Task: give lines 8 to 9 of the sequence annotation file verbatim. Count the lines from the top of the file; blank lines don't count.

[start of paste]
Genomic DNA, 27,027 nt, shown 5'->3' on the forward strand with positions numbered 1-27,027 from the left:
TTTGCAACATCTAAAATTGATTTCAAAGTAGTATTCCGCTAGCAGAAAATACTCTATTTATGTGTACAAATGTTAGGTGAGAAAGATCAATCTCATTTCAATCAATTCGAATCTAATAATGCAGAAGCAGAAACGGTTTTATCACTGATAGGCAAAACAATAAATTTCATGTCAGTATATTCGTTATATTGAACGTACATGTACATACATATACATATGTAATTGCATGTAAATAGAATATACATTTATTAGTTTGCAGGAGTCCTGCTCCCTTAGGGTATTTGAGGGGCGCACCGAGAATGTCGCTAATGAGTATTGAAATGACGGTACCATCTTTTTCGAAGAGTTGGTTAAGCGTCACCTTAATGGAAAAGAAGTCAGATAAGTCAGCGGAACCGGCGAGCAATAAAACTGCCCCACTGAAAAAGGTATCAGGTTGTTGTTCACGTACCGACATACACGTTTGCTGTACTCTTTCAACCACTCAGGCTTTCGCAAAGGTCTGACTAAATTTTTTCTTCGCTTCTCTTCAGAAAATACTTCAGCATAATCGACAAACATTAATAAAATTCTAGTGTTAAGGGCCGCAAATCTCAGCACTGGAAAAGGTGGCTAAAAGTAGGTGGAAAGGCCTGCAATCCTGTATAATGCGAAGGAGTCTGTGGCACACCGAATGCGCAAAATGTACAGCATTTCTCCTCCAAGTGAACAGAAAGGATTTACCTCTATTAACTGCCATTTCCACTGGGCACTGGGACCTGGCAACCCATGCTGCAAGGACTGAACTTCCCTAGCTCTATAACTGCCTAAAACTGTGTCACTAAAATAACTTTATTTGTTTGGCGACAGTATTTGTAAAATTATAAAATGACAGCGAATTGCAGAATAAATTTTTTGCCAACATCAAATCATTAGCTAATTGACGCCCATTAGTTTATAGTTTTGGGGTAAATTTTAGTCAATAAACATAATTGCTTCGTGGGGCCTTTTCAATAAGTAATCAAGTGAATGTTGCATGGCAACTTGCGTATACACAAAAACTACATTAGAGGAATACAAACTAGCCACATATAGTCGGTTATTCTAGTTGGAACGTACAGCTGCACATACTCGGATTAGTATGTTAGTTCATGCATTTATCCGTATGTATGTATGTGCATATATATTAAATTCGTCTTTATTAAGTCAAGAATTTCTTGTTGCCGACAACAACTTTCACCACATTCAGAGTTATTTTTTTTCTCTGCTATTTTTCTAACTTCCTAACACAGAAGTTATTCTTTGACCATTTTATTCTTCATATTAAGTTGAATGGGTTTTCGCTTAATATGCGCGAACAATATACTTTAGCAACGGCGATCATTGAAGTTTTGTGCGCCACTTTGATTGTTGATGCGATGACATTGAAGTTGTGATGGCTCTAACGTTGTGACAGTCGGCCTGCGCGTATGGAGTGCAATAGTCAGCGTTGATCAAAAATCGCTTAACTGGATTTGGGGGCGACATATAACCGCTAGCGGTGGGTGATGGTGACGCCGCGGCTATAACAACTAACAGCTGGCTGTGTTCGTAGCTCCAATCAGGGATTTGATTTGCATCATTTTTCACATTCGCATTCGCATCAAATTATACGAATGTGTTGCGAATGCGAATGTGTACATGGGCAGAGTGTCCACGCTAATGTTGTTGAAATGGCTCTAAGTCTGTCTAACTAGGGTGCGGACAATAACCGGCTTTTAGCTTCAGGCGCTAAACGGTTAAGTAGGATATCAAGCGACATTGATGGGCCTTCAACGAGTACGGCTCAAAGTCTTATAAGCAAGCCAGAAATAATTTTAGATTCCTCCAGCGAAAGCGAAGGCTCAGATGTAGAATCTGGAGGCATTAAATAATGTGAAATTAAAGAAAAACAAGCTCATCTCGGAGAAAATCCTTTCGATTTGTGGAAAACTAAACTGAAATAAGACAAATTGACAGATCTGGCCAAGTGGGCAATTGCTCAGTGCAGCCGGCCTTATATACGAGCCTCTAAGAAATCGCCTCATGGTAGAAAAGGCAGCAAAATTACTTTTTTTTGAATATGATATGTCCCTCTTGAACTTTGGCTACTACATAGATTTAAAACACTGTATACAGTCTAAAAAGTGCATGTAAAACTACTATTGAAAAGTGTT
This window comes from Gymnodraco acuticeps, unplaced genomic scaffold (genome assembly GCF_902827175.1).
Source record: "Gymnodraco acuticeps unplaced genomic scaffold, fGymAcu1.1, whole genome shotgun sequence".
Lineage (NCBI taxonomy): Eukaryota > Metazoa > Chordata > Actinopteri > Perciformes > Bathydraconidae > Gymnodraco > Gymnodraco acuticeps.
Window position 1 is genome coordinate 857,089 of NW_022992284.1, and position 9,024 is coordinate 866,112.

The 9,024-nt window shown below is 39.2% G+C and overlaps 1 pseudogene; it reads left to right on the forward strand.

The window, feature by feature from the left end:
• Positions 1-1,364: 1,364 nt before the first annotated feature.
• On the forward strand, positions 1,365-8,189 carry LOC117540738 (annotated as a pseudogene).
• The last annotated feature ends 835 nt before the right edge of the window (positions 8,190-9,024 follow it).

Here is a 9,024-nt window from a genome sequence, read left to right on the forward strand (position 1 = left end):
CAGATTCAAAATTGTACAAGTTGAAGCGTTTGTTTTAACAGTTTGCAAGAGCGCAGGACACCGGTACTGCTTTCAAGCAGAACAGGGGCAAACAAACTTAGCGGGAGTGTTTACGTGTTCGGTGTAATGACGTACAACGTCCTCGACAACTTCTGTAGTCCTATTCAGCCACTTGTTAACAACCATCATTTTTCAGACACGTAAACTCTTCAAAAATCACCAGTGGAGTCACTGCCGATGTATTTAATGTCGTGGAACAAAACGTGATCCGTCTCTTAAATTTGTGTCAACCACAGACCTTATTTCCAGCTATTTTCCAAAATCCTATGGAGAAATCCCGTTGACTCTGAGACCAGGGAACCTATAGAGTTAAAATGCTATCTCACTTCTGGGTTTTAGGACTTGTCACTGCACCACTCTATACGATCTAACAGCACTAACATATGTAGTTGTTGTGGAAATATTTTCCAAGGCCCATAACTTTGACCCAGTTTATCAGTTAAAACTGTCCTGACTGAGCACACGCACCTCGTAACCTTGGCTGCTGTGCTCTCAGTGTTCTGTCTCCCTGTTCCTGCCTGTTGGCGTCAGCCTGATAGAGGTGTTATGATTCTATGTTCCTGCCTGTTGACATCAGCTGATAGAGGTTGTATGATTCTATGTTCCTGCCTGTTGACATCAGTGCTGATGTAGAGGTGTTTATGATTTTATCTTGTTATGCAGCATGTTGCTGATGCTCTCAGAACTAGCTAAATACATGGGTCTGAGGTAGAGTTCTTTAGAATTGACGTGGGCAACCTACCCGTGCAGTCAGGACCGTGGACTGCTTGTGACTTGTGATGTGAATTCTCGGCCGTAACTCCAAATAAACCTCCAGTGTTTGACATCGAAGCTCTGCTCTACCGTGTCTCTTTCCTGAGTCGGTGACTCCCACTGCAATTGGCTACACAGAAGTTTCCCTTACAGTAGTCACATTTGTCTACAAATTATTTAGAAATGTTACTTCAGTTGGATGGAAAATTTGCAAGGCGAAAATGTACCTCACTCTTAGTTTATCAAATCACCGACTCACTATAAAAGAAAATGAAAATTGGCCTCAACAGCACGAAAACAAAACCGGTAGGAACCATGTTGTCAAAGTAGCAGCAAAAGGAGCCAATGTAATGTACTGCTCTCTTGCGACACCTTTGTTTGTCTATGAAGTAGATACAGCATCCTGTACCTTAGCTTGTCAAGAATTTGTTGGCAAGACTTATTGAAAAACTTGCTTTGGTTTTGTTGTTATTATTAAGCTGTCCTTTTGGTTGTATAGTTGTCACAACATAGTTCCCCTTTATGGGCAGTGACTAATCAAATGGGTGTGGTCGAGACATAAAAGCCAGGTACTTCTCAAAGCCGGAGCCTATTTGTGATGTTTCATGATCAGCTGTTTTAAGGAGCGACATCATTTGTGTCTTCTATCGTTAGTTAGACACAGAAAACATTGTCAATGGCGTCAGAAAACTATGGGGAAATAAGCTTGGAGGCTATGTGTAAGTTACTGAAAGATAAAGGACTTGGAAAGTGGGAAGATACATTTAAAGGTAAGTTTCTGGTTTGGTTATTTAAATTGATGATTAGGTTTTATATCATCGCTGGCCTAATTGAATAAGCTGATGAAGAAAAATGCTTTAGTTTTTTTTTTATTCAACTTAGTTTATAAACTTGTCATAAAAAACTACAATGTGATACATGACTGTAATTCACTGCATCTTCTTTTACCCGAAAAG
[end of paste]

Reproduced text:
The window, feature by feature from the left end:
• Positions 1-1,364: 1,364 nt before the first annotated feature.